In 1948, the General Assembly of the United Nations adopted the Universal Declaration of Human Rights (UDHR), thereby creating the first official legal text which outlined the privileges enjoyed by every human being only because they are a human being. Yet, the Declaration is still a matter of dispute in the world today, especially between the so-called Western world and the nations of Asia and Africa. Why is it that human beings cannot agree on what their common rights are? And what significance does the concept of ‘human rights’ hold for the development of global justice?
Taking a closer look at the UDHR, one immediately becomes aware of its contextual problems. As it was proclaimed very soon after World War II, we have to take into consideration the cause of creating such a text. Of course, we all think of the Holocaust as a huge moral evil against humanity, bringing in the need for a new set of rules for states and citizens. Genocide in general is now considered to be an act of crime against humanity, while in the colonial era of the last few centuries, there was no such concept and many human beings were not considered as being human at all. The declaration therefore brought the rights of individuals on the level of international law, meaning that states could not commit crimes against its own citizens without facing punishment. This new idea meant that a certain moral minimum was needed, and the declaration was meant to set exactly that.
The deficiency of the declaration in its contextual frame is related to the political situation at the time of its creation. The world was divided between the West, led by the USA, and the Communist world, led by the USSR. The latter was very socially oriented, and therefore demanded that certain social rights be included in the declaration. Examples of these are the rights to holiday with pay (Art. 24), healthcare (Art. 25) and education (Art. 26). The other two sets of rights, those of freedom and participation, are simply meant to set the moral minimum for every individual and give them a basic legal right which allows them to continue their life in a protected environment. The problem that arises from these two distinct parts of the declaration is that the social rights require the intervention of the state in society while the other two sets protect the individual from the state. The separation between thick and thin morality plays a large role in this problem. The former includes cultural, value-burdened moral norms that can only be accepted by one nation, or a small group of nations with similar norms. The latter refers to the respect for rights and procedures and sets a moral minimum without values and norms; there is no reference to the good life in thin morality.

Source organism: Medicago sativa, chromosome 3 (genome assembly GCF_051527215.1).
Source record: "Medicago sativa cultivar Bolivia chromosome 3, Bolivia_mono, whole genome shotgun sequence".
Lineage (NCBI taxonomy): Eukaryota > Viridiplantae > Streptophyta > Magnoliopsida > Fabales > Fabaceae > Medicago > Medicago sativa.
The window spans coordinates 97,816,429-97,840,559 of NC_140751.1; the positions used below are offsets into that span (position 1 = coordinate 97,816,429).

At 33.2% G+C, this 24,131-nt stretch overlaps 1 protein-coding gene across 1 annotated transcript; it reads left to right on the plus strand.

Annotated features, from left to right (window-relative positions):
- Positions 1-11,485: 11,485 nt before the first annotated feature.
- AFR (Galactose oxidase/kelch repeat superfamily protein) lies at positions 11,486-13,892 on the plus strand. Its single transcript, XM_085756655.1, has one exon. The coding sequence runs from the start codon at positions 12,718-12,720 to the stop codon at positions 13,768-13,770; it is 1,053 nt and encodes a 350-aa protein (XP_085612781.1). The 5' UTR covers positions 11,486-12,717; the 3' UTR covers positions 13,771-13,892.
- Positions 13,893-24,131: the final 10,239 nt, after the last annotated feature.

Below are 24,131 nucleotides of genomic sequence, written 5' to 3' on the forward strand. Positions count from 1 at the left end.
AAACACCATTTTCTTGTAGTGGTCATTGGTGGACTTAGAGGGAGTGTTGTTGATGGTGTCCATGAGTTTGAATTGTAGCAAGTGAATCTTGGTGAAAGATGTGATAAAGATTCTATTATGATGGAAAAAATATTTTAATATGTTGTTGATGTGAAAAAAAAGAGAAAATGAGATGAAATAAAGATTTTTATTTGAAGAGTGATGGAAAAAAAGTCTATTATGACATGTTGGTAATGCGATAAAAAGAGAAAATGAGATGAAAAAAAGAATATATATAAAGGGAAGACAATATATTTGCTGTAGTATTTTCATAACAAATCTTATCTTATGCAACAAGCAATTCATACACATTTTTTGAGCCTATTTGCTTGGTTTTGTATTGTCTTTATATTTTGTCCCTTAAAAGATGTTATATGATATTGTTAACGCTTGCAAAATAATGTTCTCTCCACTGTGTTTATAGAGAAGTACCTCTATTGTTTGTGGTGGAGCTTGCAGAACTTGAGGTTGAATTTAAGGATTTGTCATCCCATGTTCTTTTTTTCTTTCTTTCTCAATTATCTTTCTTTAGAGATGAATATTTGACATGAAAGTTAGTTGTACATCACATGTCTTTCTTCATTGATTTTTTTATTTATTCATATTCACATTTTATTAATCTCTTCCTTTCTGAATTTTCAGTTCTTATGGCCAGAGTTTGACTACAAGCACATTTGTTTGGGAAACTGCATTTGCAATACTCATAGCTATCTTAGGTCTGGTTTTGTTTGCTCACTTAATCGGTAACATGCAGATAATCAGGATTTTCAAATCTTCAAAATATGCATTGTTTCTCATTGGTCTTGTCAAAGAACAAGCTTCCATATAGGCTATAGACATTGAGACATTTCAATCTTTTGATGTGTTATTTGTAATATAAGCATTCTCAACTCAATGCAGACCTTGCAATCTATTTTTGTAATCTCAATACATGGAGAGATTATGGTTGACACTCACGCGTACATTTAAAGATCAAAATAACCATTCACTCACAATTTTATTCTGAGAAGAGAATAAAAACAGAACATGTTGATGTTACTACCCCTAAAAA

Therefore, we can see where the problems between the Western world and the Asian and African countries arise from. The West contends that human rights are simple, thin morality, while their opponents argue that they promote too much thick morality and impose their own values on the rest of the world. Charles Beitz points to the concrete problems with the legal systems of Iran, Pakistan and Saudi Arabia, where “there is a clear conflict with the requirements of international human rights doctrine, and pressure to conform to these requirements will be regarded as partisan”. The separation above between the rights of freedom, participation and social rights clearly shows which rights are thin and which are thick morality and therefore which ones Beitz regards as partisan. It is because of this discussion that Habermas states that “human rights are juridical in their very nature”. His proposition is that the concept should be taken as being a legal one rather than a moral one, therefore not imposing a value-burdened conception on society, but rather allowing every individual to enjoy a set of legal privileges. Yet, for the acceptance of human rights in this light, he nevertheless argues that they have to be accepted by every state’s legal system, which might require a revision not only of the individual systems, but of the declaration as well.
Habermas’ argument that the concept of human rights is judicial rather than moral is very important – it promotes the legal and not the ethical validity of the rights of individuals, which does not impede on any cultural values. As legal rights, in the modern context of positive law, the concept does not require any moral justification for its validity, but is legitimated de facto. A breach in these rights is therefore not treated as a moral crime, but rather as any other criminal action, in accordance with institutionalized legal proceedings. The main aim of this argument is that it should end military conflict by settling disputes in legal proceedings. No such thing can happen before a legally binding, universally accepted declaration of human rights is established, which is not possible in the present format proposed by the UN.
There are many problems which arise when we consider human rights in their general conception and when we consider individual examples of such rights. Many solutions have been proposed to solve these, but with this relatively new concept there is still a lot of room for maneuvering and developing it into something more universal and generally applicable. What we need is to be able to make human rights more inclusive by revising the Universal Declaration and not discriminating between societies. This would result in an adaptation of the concept to the contemporary political situation and bring it out of its original context. When this has produced some results, we can begin to consider Habermas’ idea and the creation of a court to ensure the enforcement of human rights on all levels. At present, we have to understand human rights as guidelines for our mutual relations and attempt to see each other as human and not as different.